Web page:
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Early Subcompacts: Trio of Metropolitans

The Nash Metropolitan was a small, American car built in England from 1953-61. While being sold as a Nash, it also was peddled as a Hudson after Nash and Hudson merged to form American Motors. And later it was a standalone during the period when the Rambler name was prevalent. The seller has three of them for sale from different model years and in varying conditions. They’re located in Sandy, Oregon, and available here on Facebook Marketplace for $3,500 each.

Produced as a tiny two-seat car, 95,000 Mets would be shipped to the U.S. and Canada over 13 years, making it one of the most popular imported cars during that time. Other copies were built for consumption in England and other export markets. It was available in both coupe and convertible body styles and would be powered by a 1200 or 1500cc inline-4 engine, depending on the year. They weren’t fast or nimble enough to be considered sports cars.

As the story goes, the prior owner of these vehicles stopped driving them in the 1970s and they’ve been in a barn ever since. The property they reside in has been sold and the seller had to take them to get what else was there. He has no interest in the quirky little Metropolitans, so they’re available for a collector who might want all three. Let’s do a quick look at the cars, which are all hardtops:

1955 Metropolitan (white over blue/green)

This was a one-family car until 1986 when the owner of the property added it to his arsenal. If original, it’s likely to have the smaller of the two engines. Like the others, it looks mostly complete but missing things like headlights.

1956 Metropolitan (white over burgundy)

The seller refers to this as red, but that’s not the case. With a supposed 56,000 miles, this car was part of the prior owner’s “collection” since 1967. It looks to have been cleaned up and perhaps presents as the best of the three cars. It should have the 1500 cc motor under the hood.

1959 Metropolitan (white over aqua green over white)

This may be the worst of the three with body damage on the right front corner. The barn’s owner procured it sometime in the 1970s but never got around to titling it until 2017. The seller believes it and the two others may be made to run without too much trouble.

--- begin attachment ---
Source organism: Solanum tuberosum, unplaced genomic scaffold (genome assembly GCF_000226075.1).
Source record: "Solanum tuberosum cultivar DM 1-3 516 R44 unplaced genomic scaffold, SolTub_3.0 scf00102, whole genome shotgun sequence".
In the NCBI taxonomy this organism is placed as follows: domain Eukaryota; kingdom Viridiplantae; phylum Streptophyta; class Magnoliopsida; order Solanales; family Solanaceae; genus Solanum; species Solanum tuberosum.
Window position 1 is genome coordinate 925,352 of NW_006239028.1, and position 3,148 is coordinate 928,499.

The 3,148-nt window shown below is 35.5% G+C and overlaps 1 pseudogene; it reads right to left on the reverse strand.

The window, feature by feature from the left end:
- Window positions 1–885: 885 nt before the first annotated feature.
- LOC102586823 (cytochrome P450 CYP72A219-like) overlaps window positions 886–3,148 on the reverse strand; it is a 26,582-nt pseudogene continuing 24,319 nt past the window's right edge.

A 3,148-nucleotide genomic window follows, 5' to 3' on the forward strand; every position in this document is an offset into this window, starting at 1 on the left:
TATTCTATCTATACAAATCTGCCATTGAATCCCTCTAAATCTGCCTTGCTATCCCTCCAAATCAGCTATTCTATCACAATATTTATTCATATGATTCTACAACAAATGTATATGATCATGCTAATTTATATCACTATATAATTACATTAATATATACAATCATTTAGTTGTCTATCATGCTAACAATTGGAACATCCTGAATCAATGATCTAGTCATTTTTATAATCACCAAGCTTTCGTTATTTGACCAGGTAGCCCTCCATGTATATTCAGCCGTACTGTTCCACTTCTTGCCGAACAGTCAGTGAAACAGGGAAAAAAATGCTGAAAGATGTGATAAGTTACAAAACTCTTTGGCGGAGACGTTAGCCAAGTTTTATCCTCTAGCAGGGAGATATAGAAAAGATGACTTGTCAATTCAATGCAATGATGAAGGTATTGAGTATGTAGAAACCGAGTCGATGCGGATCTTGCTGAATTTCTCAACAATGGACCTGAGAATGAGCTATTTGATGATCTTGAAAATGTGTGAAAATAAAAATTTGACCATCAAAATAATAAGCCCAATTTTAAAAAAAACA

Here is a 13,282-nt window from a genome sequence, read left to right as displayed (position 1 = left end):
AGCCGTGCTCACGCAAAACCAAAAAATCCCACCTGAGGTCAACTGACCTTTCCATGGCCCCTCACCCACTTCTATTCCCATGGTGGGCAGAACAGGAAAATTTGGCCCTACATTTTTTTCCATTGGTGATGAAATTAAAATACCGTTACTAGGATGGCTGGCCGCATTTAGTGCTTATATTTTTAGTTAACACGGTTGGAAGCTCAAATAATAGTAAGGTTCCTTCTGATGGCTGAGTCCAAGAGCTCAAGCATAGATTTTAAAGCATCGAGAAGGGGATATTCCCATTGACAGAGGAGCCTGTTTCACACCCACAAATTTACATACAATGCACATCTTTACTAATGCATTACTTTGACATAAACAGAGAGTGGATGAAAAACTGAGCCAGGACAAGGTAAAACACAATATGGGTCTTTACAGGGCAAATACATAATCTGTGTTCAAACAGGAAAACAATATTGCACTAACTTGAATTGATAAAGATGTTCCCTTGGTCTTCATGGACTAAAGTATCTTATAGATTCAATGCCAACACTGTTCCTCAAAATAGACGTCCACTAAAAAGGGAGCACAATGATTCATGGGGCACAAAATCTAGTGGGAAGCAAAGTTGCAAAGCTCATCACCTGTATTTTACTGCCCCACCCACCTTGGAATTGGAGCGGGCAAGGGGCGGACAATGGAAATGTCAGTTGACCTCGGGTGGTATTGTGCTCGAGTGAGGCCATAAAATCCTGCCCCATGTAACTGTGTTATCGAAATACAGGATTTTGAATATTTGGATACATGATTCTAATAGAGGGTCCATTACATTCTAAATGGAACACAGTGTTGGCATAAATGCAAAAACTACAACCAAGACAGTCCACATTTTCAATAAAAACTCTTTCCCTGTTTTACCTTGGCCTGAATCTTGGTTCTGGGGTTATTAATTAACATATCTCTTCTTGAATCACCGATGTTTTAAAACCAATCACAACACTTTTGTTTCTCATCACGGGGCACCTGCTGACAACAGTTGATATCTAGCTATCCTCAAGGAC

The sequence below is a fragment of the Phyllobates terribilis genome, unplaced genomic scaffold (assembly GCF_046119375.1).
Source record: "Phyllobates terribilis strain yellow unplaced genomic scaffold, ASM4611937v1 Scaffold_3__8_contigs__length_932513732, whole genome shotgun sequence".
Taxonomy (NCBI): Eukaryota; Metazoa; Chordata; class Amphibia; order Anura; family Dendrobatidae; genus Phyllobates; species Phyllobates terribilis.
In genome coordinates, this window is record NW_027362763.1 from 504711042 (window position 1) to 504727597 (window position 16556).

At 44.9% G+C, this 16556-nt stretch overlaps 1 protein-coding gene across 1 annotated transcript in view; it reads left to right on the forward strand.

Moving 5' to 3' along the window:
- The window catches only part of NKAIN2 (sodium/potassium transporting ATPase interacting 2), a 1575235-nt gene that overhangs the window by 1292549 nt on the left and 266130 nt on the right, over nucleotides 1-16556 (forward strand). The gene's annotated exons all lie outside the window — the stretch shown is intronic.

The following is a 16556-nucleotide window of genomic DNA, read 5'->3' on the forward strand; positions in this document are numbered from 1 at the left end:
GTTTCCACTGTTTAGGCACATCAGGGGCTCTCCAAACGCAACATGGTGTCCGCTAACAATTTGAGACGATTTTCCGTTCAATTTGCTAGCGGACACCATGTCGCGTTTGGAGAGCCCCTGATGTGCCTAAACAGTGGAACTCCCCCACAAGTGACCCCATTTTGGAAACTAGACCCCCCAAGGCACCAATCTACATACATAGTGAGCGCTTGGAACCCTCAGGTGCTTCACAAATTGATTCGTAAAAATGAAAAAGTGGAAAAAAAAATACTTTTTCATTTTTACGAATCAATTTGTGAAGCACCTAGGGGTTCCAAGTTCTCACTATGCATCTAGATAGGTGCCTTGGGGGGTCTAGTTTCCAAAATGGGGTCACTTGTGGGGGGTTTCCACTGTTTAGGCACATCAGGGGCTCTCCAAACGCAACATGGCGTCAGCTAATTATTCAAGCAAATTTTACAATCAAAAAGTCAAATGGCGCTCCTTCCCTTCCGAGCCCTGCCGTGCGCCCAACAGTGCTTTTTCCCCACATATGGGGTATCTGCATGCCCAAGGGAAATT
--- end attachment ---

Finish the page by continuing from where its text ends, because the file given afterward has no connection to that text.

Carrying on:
1. Howard A Member

    You talk about bad timing, the Met shines. 30 years later, it would have been a hit, but in the 50’s, economy was the last thing on peoples minds, even though, Rambler consistently did the best. Originally marketed as a Hudson Met, and early ones had a “H” or Hudson insignia on the grill. The blue one looks like it may be a Hudson. Later ones had an “M”. On an American Pickers show, they came across “The Hubcap Lady”, somewhere in Indiana. In her garage, was a ’55 Hudson Met, with like 24 miles on it. I read, in ’55, both Hudson and Nash Mets were made, and in ’56, it was just Nash. The late husband bought it for her in 1955, as an incentive to get her license, it was parked in the garage, the old man died, and she never did get her license, and the poor Met sat all those years. She wouldn’t sell it. Great find, this is how you do it. Plenty of parts, I’m sure NOS can still be found. A Met makes perfect sense today, provided it had a little more oomph, that is.

    Like 3
  2. Moondawg00

    The 56 is already sold.

    Like 2
  3. flynndawg

    i thought trunks didnt come out until 58, i had a 57 with no trunk…

    Like 1
    • ramblergarage

      actually it was 59 for the trunks and vent windows.

      Like 1
  4. Sam Shive
  5. steve

    My wife had one as her 1st car. I showed her the listing….”NO!”….
    Well..that’s that.. And she’s the one who actually owns “our” 65 Land Rover.
    Seems she got to walk a lot when she owned the Metropolitan. Tin and cardboard on the floor to kerp the leaves from blowing in..
    Metropolitan, makes everyone smile EXCEPT the owner..
    Oh..left and right outer door panels are the same stamping. Take a look!!

    Like 2
    • Robert White

      ‘Cardboard on the floor’?

      Does your wife not have a MIG Welder?

      Nash Metropolitans are way cool IMHO. I’m a Mechanical Engineering Technician too. I’d put a reliable engine & transmission in. I’d change the suspension, and front end, as well as rear differential.

      Mets make good drag cars if done right.


      Like 2
      • steve

        Wife HAS access to a MIG welder but she didn’t in 1969….As a former long-haul trucker she can double-clutch the non-syncro Land Rover. She’s not anti-car but she had all the Metropolitan she needed way back then..

        Like 4
  6. Russell

    The coolest (pun intended) Metropolitan conversion I’ve seen was a body set on top a snow mobile chassis.

    Like 1
  7. Graham Line

    Nissan 1200 and 1400 cc engines/transmissions pretty much drop right in if you can find one set up for fore-and-aft use.

    Like 1
  8. Bob Mck Member

    I owned a 56 convertible. It got lots of attention, but I really didn’t like it very much. The guy I sold it to got a good car and good deal.

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